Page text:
The cradle arrived in the port of Antwerp on Friday. Another hired skipper and his partner then moved Changabang from the Willemdok marina to the quay where the cargo ship will load her. She was then picked out of the water and dropped back in her cradle. My contact in Antwerp took a bunch of pictures so I grouped them together in the slideshow below. It looks like Changabang still looks great. The next step will be loading and securing her on the cargo ship, which should happen in a few days. The cargo ship is now passing the West corner of Spain.
As far as updates are concerned I must share that Thursday morning, as part of a large operation at 8×8, Inc, I was laid off (it took 5 minutes at best). I’m still processing that; it’s never fun to feel so disposable. Maybe, I’ll leave in fall 2020 after all. This is exactly what happened the last time I had offshore sailing plans with Clipper and then the Singlehanded Transpacific Yacht Race.
Before Changabang can leave for a circumnavigation there are some key fabrication jobs that I need to consider, primarily adding hydro-generators brackets and an emergency rudder. Yesterday I discussed these jobs with a boatyard in Berkeley. Some of these jobs will take some creative thinking as the stern of Changabang is fairly busy as it is! Ideas and suggestions (based on practical experience) are welcome.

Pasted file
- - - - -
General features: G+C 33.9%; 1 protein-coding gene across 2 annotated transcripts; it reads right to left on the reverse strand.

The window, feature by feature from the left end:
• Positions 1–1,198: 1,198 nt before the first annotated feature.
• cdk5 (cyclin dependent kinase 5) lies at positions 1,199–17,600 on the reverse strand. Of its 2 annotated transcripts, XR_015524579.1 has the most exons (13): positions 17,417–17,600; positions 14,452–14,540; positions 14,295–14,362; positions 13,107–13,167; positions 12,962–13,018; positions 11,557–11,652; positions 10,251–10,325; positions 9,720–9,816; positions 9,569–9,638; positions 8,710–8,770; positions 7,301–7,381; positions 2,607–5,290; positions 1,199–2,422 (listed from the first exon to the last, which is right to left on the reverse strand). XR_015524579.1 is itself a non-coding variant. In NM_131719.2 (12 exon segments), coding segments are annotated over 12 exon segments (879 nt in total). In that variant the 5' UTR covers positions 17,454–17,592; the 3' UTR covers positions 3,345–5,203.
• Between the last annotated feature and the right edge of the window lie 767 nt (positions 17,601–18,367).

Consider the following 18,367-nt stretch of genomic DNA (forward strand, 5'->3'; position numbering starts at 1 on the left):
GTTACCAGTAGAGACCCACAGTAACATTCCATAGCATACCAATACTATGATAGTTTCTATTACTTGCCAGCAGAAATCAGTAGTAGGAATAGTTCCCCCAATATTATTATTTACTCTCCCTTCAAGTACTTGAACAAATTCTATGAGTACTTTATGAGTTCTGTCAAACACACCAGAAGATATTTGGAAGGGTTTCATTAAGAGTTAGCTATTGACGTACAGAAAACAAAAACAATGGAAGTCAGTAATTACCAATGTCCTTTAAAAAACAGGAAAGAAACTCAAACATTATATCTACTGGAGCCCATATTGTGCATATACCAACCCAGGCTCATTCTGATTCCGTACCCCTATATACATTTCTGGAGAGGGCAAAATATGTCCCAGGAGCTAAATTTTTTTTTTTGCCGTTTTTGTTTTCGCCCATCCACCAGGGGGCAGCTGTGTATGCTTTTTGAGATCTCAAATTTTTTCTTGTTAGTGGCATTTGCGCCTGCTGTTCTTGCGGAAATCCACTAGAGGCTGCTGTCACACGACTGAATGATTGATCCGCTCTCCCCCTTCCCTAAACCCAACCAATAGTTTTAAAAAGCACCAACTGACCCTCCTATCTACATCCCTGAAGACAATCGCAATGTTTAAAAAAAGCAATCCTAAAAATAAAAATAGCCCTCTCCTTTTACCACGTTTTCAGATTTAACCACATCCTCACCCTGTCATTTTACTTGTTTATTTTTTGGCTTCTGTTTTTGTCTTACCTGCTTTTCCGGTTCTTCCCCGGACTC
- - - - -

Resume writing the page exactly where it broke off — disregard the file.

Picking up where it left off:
The latest update as of this morning is that Changabang is safely tied in Antwerp. Getting into the marina was delayed yesterday evening due to a lock being out of service. The delivery went really well; they sailed with 3 reefs in the main and one reef in the J1. The keys were transferred to the next skipper who will deliver the boat to the loading dock Friday.
I have received feedback from the delivery skipper about Changabang. So there are some good news: the boat is solid and not slow. And there are some not so good news: the aft ballast scoop is leaking; all on deck plastic needs replacing (sunlight does no good to plastic); the boat will need a serious cleaning inside (moldy) and outside (moldy too); the J1 needs some good maintenance work; some deck hardware needs adjustment. And that’s for the little that the skipper saw during his delivery. I feel like I’m in for a bunch of surprises when I’ll finally get quality time with Changabang.